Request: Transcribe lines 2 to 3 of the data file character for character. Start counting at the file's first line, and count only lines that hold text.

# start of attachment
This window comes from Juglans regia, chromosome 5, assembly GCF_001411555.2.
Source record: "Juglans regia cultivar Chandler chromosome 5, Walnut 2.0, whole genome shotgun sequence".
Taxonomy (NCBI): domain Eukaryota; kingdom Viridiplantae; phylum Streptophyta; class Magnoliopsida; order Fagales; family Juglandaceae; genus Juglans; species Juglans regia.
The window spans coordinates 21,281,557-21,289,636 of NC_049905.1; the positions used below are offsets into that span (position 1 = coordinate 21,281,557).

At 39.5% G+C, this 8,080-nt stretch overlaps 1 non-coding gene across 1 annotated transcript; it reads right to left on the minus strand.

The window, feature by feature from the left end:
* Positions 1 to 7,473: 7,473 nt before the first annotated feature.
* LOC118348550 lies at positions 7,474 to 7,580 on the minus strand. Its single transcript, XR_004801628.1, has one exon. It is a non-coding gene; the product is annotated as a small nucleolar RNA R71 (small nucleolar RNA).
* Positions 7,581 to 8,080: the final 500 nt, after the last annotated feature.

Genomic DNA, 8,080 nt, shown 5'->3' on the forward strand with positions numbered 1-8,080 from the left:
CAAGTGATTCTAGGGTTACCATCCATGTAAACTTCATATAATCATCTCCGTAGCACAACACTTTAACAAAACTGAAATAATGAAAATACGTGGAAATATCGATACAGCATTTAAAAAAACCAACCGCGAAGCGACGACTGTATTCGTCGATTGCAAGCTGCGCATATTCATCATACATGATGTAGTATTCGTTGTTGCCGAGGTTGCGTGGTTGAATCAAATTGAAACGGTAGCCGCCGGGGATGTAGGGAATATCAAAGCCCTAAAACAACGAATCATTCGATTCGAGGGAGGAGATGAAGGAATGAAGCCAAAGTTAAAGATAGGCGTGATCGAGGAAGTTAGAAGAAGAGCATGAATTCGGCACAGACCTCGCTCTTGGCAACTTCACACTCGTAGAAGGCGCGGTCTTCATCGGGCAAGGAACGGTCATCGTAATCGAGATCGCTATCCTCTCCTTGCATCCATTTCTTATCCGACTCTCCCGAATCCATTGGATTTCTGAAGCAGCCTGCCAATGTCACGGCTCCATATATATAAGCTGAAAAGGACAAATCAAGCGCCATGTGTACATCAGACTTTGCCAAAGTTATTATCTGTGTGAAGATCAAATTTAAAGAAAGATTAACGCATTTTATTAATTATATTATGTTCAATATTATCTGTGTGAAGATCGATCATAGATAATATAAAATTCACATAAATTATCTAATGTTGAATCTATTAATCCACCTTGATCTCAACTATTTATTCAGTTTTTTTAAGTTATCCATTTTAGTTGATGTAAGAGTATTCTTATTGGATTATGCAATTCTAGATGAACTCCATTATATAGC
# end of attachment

Source record: "Juglans regia cultivar Chandler chromosome 5, Walnut 2.0, whole genome shotgun sequence".
Taxonomy (NCBI): domain Eukaryota; kingdom Viridiplantae; phylum Streptophyta; class Magnoliopsida; order Fagales; family Juglandaceae; genus Juglans; species Juglans regia.